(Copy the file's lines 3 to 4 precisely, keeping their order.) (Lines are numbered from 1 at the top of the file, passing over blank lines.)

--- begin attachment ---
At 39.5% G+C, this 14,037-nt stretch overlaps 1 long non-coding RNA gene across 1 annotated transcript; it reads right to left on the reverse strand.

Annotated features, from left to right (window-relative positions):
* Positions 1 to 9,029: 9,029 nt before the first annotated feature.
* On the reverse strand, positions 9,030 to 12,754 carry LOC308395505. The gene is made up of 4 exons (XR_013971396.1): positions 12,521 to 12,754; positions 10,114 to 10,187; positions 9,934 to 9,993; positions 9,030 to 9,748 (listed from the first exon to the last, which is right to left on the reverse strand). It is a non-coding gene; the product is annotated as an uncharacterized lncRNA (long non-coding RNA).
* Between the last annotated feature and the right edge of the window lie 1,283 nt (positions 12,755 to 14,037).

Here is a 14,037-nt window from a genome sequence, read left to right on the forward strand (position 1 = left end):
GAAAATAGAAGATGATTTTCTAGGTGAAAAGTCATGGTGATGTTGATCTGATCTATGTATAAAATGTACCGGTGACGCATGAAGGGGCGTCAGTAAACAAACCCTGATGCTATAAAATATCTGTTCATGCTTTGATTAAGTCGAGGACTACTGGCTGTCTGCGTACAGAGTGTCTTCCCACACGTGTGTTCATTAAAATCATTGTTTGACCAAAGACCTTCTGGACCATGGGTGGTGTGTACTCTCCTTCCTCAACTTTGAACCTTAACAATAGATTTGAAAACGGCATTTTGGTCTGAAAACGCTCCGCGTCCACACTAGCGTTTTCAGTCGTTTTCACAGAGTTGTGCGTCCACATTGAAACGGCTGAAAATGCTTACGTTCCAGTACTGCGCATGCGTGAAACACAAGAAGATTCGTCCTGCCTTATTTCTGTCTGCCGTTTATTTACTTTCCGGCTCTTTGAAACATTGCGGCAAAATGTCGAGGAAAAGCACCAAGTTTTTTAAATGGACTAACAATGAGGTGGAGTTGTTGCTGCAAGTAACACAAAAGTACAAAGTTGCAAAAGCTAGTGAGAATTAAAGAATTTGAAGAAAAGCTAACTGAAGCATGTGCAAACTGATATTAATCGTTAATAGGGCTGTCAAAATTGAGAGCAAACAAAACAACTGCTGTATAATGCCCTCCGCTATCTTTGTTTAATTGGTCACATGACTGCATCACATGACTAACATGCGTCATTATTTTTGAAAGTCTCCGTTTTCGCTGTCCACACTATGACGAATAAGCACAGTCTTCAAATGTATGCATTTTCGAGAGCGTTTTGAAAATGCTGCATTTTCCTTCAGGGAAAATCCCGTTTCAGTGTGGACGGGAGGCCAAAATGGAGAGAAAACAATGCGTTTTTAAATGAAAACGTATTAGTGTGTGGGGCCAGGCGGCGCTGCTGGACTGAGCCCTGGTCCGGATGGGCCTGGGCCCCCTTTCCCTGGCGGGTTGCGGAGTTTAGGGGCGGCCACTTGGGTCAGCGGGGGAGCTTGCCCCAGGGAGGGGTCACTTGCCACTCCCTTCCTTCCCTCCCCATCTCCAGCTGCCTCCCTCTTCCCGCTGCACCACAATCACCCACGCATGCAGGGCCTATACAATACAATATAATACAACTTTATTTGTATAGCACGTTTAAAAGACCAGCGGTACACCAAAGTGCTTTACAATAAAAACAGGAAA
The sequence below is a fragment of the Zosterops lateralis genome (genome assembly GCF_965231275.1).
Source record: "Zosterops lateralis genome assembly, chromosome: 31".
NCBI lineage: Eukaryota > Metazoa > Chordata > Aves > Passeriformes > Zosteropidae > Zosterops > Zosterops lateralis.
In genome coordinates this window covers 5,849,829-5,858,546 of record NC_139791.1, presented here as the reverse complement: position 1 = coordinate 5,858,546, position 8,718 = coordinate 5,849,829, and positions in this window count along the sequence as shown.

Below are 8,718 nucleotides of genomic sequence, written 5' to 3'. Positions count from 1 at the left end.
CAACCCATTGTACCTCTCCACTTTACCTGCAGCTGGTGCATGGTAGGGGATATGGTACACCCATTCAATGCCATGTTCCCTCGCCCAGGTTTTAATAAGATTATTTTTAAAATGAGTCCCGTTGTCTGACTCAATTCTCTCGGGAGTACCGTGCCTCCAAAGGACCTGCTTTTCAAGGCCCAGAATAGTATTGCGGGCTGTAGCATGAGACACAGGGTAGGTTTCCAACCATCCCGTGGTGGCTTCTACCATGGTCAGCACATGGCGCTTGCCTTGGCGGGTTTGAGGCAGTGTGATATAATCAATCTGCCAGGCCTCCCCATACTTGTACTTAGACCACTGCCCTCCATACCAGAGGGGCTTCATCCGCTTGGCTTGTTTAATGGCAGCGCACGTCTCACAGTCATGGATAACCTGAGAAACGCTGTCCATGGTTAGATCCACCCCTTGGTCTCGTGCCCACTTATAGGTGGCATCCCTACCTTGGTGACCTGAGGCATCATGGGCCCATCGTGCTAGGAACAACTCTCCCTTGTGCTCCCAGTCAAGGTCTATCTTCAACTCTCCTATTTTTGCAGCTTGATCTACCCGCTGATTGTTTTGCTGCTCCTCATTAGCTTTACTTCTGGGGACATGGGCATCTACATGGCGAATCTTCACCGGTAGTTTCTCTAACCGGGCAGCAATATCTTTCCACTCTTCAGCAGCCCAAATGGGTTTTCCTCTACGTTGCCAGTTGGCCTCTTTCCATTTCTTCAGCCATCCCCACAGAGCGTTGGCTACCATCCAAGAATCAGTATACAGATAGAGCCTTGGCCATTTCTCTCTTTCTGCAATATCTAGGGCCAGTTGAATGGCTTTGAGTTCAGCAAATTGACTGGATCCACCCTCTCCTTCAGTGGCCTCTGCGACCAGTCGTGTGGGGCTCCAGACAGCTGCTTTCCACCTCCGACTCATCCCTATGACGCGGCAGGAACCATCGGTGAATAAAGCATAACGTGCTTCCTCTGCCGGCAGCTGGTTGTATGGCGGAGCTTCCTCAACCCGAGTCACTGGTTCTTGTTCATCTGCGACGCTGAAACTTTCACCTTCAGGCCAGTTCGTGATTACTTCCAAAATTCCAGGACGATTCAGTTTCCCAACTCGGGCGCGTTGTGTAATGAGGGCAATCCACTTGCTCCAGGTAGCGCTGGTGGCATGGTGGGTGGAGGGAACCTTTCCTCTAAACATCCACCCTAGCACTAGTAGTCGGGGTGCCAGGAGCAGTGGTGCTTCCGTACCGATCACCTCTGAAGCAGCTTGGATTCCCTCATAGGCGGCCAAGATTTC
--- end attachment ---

* Positions 1 to 9,029: 9,029 nt before the first annotated feature.
* On the reverse strand, positions 9,030 to 12,754 carry LOC308395505. The gene is made up of 4 exons (XR_013971396.1): positions 12,521 to 12,754; positions 10,114 to 10,187; positions 9,934 to 9,993; positions 9,030 to 9,748 (listed from the first exon to the last, which is right to left on the reverse strand). It is a non-coding gene; the product is annotated as an uncharacterized lncRNA (long non-coding RNA).